Republican Candidate Says Diversity 'Un-American' and 'A Bunch of Crap'

Seth Grossman, a "Make America Great Again" candidate who clinched a surprise win last week in South Jersey's Republican congressional primary, is coming under national scrutiny for saying that diversity is "un-American."

During a recorded GOP campaign forum, the National Republican Congressional Committee endorsed candidate said that "the whole idea of diversity is a bunch of crap and un-American."

In the 2-minute clip, recorded by progressive PAC American Bridge, Grossman elaborated that diversity is "an excuse by Democrats, communists, and socialists, basically, to say that we're not all created equal; that some people, if somebody is lesser qualified, they will get a job anyway or they'll get into college anyway because of the tribe that they're with, what group, what box they fit into."

When reached by Newsweek and asked to clarify his position, Grossman doubled down and said that diversity should not be considered a virtue. "In my opinion whether you succeed or fail should depend on your talent, character or work and not by your race or gender," he said.

He rebuffed the idea that systemic oppression of certain groups in America might make it difficult for them to succeed regardless of talent or work ethic. "For the last 50 years, America has offered boundless opportunities to Americans of all races and genders and ethnic groups, nobody today is entitled to a special privilege because of what happened 50 or 100 years ago," Grossman said.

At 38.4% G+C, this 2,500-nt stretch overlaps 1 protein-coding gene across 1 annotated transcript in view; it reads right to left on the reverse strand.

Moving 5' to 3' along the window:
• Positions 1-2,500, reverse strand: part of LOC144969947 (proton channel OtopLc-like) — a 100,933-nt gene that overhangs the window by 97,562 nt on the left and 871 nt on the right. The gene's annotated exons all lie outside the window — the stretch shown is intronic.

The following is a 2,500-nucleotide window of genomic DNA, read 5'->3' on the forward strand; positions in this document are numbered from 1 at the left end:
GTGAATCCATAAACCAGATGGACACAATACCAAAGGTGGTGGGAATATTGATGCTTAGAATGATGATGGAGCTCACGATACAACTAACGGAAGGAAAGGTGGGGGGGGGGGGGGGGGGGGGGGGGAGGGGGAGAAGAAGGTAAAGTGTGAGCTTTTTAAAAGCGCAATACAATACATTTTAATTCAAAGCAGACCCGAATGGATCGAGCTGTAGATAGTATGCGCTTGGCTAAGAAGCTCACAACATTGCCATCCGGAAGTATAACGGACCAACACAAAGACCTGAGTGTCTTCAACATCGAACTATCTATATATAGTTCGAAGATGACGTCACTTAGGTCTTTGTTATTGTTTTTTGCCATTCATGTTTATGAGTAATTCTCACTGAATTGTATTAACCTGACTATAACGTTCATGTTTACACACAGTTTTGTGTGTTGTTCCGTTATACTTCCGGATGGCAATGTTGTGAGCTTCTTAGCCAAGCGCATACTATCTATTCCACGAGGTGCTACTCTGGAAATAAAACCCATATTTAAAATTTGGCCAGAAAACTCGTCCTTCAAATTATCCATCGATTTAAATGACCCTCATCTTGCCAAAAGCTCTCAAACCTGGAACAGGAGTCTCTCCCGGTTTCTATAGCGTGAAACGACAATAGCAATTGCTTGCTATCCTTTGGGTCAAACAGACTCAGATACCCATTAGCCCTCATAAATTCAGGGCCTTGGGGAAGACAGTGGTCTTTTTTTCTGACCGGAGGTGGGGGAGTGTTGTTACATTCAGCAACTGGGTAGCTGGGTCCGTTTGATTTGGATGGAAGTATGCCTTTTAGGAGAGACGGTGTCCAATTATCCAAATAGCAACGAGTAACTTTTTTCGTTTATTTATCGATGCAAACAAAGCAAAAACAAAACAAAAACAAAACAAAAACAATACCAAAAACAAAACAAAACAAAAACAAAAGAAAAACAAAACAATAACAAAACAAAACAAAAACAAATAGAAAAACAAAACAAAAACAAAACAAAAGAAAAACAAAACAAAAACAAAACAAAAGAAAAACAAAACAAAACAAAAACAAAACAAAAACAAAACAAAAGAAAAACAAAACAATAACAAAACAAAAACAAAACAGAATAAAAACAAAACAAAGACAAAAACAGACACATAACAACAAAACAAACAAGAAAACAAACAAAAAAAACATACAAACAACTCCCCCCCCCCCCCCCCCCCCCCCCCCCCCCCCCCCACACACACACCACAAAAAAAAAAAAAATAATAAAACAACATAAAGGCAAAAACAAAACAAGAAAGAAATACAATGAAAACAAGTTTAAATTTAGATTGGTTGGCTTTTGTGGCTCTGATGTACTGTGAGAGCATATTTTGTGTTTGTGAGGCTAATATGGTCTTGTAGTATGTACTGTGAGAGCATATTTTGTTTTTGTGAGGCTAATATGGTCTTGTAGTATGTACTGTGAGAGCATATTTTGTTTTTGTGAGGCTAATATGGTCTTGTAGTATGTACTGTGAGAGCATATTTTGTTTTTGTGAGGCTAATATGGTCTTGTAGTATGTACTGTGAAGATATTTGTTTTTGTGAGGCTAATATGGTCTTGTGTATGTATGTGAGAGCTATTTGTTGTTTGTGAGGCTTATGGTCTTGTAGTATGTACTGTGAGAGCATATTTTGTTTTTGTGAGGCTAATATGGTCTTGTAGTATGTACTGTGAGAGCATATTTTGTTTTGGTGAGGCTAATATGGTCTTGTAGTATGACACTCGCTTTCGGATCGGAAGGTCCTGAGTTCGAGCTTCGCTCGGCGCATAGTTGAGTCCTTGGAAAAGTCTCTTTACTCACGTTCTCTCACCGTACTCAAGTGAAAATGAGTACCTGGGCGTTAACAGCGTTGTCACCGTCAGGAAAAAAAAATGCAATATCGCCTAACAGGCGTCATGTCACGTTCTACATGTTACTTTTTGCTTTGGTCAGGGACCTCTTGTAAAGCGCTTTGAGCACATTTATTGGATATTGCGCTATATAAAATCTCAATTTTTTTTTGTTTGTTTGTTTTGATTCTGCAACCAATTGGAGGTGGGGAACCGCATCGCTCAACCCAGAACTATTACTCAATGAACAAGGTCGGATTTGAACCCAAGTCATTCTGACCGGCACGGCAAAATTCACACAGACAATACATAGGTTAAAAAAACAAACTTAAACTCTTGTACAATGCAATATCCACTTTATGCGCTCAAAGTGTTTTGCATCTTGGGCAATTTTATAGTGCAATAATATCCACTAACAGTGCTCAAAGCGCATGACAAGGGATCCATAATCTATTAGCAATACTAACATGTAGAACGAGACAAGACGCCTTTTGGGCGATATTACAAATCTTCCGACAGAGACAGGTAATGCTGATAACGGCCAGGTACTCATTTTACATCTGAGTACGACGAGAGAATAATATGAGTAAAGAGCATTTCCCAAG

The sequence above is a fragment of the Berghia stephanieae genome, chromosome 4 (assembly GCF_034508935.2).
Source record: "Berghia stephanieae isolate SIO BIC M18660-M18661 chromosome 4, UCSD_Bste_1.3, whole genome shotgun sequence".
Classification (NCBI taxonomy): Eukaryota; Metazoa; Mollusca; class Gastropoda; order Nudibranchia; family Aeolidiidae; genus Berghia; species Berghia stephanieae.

The 69-year-old candidate said that he grew up in an America that was great because "people were judged by what they produced and not what they were entitled to by being a member of group," and that he'd like to take the country back to that time.

Grossman was five years old when the Supreme Court case of Brown v. Board of Education mandated that schools be desegregated, though it took many years for all schools to successfully integrate. In 1958, when Grossman was nine years old, 44 percent of white Americans said they would move if a black family became their next door neighbor.

Grossman, who said he believes the number one problem in America is the country's "unsustainable immigration system," also blamed a lack of opportunity for black Americans on immigrants. "Once we say that the Republicans want these traditional ways that made America great for all these years, then maybe African Americans would realize that when we enforce our immigration laws, there'll be more opportunity for Americans of all backgrounds," he said.

Grossman currently has about $10,000 on hand. His Democratic competitor, Jeff Van Drew, has nearly $400,000.

"I am very disappointed by Seth's comments," said Van Drew in a statement to Newsweek. "Our rich diversity in South Jersey and across America has formed the bedrock of our great nation's success. It's why we're called the land of opportunity, and I'm proud of that. I am very sad to find out that Seth doesn't appreciate the diversity that has made America the greatest country on earth."

Protesters hold signs in front of the U.S. Supreme Court. Mark Wilson/Getty Images